The flash point of a volatile material is the lowest temperature at which it can vaporize to form an ignitable mixture in air. Measuring a flash point requires an ignition source. At the flash point, the vapor may cease to burn when the source of ignition is removed. The flash point is not to be confused with the autoignition temperature, which does not require an ignition source, or the fire point, the temperature at which the vapor continues to burn after being ignited. Neither the flash point nor the fire point is dependent on the temperature of the ignition source, which is much higher.

I'm fundamentally challenged when it comes to chemistry (just a dumb economist here) so I hope this helps a bit. Please don't ask me for any follow ups.  

[Edited 2013-01-22 17:50:20]


FAA killed the purpose of my old signature: Use of approved electronic devices is now permitted.
User currently offlinekanban From United States of America, joined Jan 2008, 3212 posts, RR: 26
Reply 13, posted (1 year 2 months 3 weeks 4 days 22 hours ago) and read 23305 times:
Support Airliners.net - become a First Class Member!

Quoting BEG2IAH (Reply 17):
I'm fundamentally challenged when it comes to chemistry

I am also.. failed chemistry so bad had to switch to an art major..
Thanks , some of it made sense.. hopefully tdscanuck or CM will translate to layman's terms.


User currently offlinetdscanuck From Canada, joined Jan 2006, 12709 posts, RR: 80
Reply 14, posted (1 year 2 months 3 weeks 4 days 22 hours ago) and read 23302 times:

Quoting kanban (Reply 20):
I am also.. failed chemistry so bad had to switch to an art major..
Thanks , some of it made sense.. hopefully tdscanuck or CM will translate to layman's terms.

Hated chemistry so much I took Chemistry AP in high school just so I could avoid taking it as an undergraduate. Never took a chemistry course again, although it kept popping up annoyingly in other contexts.

Tom.


User currently offlineStitch From United States of America, joined Jul 2005, 29686 posts, RR: 84
Reply 15, posted (1 year 2 months 3 weeks 4 days 22 hours ago) and read 23278 times:
Support Airliners.net - become a First Class Member!

Quoting BEG2IAH (Reply 17):
I've been searching for the answer and what I found so far says the electrolyte is flammable. Actually, when you read more it says the vapors are flammable and they would need a source of ignition to burn. It does not self ignite!

So it is possible that with the outflow valve actively clearing the air in the EE bay, then even an electrolyte stream might not ignite due to the flammable vapors being expelled from the bay?


User currently offlineCALTECH From Poland, joined May 2007, 2004 posts, RR: 27
Reply 16, posted (1 year 2 months 3 weeks 4 days 21 hours ago) and read 23271 times:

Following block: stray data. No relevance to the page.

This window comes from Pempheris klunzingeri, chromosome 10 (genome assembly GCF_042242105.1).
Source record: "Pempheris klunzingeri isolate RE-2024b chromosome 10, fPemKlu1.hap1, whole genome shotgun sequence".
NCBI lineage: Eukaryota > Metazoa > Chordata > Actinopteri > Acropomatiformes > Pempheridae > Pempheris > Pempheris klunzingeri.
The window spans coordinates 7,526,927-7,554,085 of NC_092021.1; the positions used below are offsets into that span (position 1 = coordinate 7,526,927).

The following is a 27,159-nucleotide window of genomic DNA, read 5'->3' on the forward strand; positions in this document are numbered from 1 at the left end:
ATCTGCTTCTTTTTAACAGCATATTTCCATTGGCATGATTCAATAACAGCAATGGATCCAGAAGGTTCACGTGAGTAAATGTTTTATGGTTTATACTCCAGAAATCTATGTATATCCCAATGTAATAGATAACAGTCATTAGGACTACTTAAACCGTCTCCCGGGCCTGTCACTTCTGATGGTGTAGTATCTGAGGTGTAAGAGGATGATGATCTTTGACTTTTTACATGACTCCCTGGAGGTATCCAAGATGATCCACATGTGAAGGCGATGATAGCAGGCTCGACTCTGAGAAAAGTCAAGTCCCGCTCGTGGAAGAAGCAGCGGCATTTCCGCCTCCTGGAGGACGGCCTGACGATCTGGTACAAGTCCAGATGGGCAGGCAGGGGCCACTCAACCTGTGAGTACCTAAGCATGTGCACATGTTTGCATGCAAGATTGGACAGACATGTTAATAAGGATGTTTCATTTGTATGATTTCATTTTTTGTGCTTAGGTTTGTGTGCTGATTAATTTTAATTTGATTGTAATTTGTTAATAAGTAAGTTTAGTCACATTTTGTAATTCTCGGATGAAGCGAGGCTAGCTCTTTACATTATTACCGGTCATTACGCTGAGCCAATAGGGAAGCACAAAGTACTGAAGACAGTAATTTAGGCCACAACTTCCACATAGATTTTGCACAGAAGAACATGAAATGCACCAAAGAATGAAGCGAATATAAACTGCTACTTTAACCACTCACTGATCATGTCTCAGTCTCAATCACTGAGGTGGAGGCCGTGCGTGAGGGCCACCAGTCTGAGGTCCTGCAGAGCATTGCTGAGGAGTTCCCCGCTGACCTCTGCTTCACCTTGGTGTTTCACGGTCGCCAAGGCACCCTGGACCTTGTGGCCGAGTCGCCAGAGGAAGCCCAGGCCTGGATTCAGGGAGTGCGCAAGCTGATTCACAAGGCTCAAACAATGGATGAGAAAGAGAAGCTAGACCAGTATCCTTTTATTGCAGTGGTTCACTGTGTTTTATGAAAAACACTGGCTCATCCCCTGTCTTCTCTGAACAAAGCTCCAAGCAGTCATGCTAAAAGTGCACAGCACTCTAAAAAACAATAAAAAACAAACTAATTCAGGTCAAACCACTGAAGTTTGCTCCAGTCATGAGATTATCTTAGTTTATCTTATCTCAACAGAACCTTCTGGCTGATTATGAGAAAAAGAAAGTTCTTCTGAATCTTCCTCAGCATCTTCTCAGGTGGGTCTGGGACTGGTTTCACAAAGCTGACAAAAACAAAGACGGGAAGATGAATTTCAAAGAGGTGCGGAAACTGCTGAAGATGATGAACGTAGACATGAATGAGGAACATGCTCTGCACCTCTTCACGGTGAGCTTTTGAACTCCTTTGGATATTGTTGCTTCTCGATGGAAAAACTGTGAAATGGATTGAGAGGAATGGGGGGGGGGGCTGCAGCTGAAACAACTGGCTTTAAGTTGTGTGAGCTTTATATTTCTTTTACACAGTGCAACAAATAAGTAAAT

Quoting CM (Reply 7):
As far as I am aware, the batteries are Lithium Cobalt Oxide. At one point the batteries were Lithium Manganese, but my recollection is the chemistry was changed for some reason. It may have been to achieve longer on-wing life for the batteries, but I may not be remembering that exactly right.

As relayed to us, the composition of the electrolyte was changed as the batteries were only lasting 6 months. With the new composition, battery service life has gone up to approx 4 years. Oxides had been added to the composition is what has been said.

These 787 batteries, they are high energy and high heat. There were concerns about the temperature generated during periodic main/APU battery capacity checks to be performed on the aircraft, as proposed. Believe our airline is so concerned with the heat generated and relying on a test box to prevent a thermal runaway durng the capacity check, that the batteries will be removed from the aircraft for these capacity checks.

Also, unlike the Ni-Cad batteries, if a bad cell is encountered on these 787 batteries, it supposedly needs all the cells replaced for cell voltage balancing.

787 has a voltage below which it cannot be recharged.The battery has an auto-shutdown program to prevents cell damage from further voltage loss.

In tests, the 787 batteries have been dropped from aircraft E&E hatch height, and then steel rods were driven through the battery, all with no explosive effect. It hasbeen said that the new Li-ion chemistry in this battery – the electrolyte is a paste composed mainly of Li ion solution, cobalt, and a proprietary powder – is a much more stable chemistry than earlier and other Li-ion chemistries.

It has been said that there is no going back to Ni-Cad. This is a interesting aircraft. The leap in new technologies will take some getting used to. Can not wait to fly on one .



UNITED We Stand
User currently offlineBEG2IAH From United States of America, joined Apr 2004, 892 posts, RR: 15
Reply 17, posted (1 year 2 months 3 weeks 4 days 21 hours ago) and read 23248 times:
Support Airliners.net - become a First Class Member!

Quoting CALTECH (Reply 23):
In tests, the 787 batteries have been dropped from aircraft E&E hatch height, and then steel rods were driven through the battery, all with no explosive effect. It hasbeen said that the new Li-ion chemistry in this battery – the electrolyte is a paste composed mainly of Li ion solution, cobalt, and a proprietary powder – is a much more stable chemistry than earlier and other Li-ion chemistries.

CALTECH, would that mean "flame retardant" might be part of that new proprietary chemistry?



FAA killed the purpose of my old signature: Use of approved electronic devices is now permitted.
User currently offlineCM From , joined Dec 1969, posts, RR: